"Visions" – Returning to the ongoing storyline from earlier in the season (and hinted at in each of the "Summer Six" episodes), the conclusion to Season Two has Johnny encounter a strange visitor (Frank Whaley) from the future who may just know the answer to Johnny's visions about the end of the world. As with the first season, we get a great cliffhanger here – setting up Season Three (currently airing on the USA Network – Sunday Nights!).


Each episode is presented in widescreen anamorphic at the 1.78:1 ratio. There are four episodes per disc (except for Disc Five, which houses only the final three shows) and there is a slight bit of compression/pixilation noticeable in the background of a few scenes, although it's nothing distracting. Colors are properly balanced, and the shows (which is shot on 35mm film and transferred to the digital format for DVD) have a great look to them.

The audio is presented in 5.1 Dolby Digital sound, with the only noticeable problem being that the audio on the menus is much louder than the audio in the actually episodes (which also occurred on the Season One discs). Fortunately, there's no major swings in audio levels during the actual shows. Although not a highly aggressive track – it's a reasonably active one from time to time, and nicely done for these DVDs.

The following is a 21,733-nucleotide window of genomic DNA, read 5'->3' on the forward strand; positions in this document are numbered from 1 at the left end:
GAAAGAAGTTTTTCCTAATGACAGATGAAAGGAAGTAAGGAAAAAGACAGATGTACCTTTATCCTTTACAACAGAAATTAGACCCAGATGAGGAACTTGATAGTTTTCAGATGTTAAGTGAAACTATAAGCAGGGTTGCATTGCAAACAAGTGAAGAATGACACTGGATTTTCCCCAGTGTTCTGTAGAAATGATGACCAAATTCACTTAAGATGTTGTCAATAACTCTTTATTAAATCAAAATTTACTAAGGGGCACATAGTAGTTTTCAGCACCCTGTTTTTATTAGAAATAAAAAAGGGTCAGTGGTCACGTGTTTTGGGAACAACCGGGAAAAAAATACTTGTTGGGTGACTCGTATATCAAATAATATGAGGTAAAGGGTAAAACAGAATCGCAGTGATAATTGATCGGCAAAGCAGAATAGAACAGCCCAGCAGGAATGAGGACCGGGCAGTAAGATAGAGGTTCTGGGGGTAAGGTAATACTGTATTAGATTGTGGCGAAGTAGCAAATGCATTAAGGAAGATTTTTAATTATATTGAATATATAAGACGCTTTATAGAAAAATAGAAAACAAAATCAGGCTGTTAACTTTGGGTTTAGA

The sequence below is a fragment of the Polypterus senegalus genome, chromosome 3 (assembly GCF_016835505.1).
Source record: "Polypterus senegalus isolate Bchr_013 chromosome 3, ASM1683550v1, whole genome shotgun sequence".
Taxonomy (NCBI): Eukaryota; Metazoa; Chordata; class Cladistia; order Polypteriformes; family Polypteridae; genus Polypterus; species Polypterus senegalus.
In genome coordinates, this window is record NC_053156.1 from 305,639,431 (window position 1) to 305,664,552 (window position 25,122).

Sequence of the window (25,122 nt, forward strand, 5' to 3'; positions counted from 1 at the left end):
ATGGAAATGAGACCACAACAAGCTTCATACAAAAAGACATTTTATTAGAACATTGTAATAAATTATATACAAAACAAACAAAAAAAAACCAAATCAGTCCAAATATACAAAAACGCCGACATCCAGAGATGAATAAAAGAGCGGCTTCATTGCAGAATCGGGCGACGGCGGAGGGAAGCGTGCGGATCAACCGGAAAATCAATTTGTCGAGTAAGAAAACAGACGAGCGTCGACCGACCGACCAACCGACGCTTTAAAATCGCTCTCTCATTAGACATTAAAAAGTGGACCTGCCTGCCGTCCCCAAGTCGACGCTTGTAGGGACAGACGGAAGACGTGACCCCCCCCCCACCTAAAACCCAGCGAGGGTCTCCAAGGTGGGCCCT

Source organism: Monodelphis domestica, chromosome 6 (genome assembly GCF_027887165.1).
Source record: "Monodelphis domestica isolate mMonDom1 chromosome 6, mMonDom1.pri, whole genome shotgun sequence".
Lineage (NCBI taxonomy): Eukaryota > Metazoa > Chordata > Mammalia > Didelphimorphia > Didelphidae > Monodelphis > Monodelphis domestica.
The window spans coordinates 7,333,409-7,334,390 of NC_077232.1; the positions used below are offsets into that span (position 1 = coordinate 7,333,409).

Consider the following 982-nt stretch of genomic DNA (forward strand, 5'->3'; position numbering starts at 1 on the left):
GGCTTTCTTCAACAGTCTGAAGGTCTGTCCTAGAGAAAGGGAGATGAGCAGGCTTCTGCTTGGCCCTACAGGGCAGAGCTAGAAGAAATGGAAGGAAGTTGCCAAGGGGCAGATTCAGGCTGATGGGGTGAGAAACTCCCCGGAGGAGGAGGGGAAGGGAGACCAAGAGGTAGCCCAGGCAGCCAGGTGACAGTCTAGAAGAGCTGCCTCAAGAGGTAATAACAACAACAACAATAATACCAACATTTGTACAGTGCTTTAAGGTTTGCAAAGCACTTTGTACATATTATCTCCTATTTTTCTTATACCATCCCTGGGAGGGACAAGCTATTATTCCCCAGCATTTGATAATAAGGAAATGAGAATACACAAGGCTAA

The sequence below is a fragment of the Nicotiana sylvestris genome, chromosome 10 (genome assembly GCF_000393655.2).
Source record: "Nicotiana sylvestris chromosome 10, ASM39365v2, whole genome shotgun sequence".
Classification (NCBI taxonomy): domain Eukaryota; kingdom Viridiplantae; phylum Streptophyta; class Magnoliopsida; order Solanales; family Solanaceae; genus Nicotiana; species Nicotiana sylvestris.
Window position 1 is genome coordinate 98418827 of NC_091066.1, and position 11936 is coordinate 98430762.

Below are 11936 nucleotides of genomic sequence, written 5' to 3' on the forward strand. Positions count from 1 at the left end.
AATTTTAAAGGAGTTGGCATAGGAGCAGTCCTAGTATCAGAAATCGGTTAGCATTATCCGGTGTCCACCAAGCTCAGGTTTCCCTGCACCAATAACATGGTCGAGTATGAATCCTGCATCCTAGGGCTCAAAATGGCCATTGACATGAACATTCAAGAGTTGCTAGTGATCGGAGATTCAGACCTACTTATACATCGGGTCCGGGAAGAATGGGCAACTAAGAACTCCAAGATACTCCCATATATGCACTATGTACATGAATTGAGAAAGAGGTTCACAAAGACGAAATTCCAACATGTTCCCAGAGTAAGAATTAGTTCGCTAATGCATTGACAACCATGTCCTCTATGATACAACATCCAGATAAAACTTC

Other studios releasing TV shows could learn a lesson or two from these Dead Zone discs. The extras are simply wonderful, with Commentary Tracks for all nineteen episodes, and including commentaries from stars Anthony Michael Hall, John L. Adams and Chris Bruno. We even get commentaries from the guest stars of episodes, including Robert Culp, Louis Gossett, Jr., Frank Whaley, and Reiko Aylesworth. And of course, there's commentary from the crew, including co-creators Michael Piller and Sean Piller; and Executive Producer Lloyd Segan. I know of no other show on DVD where so many different people are involved in the commentary tracks – and I think it goes to show just how proud those involved are of the program…and deservingly so.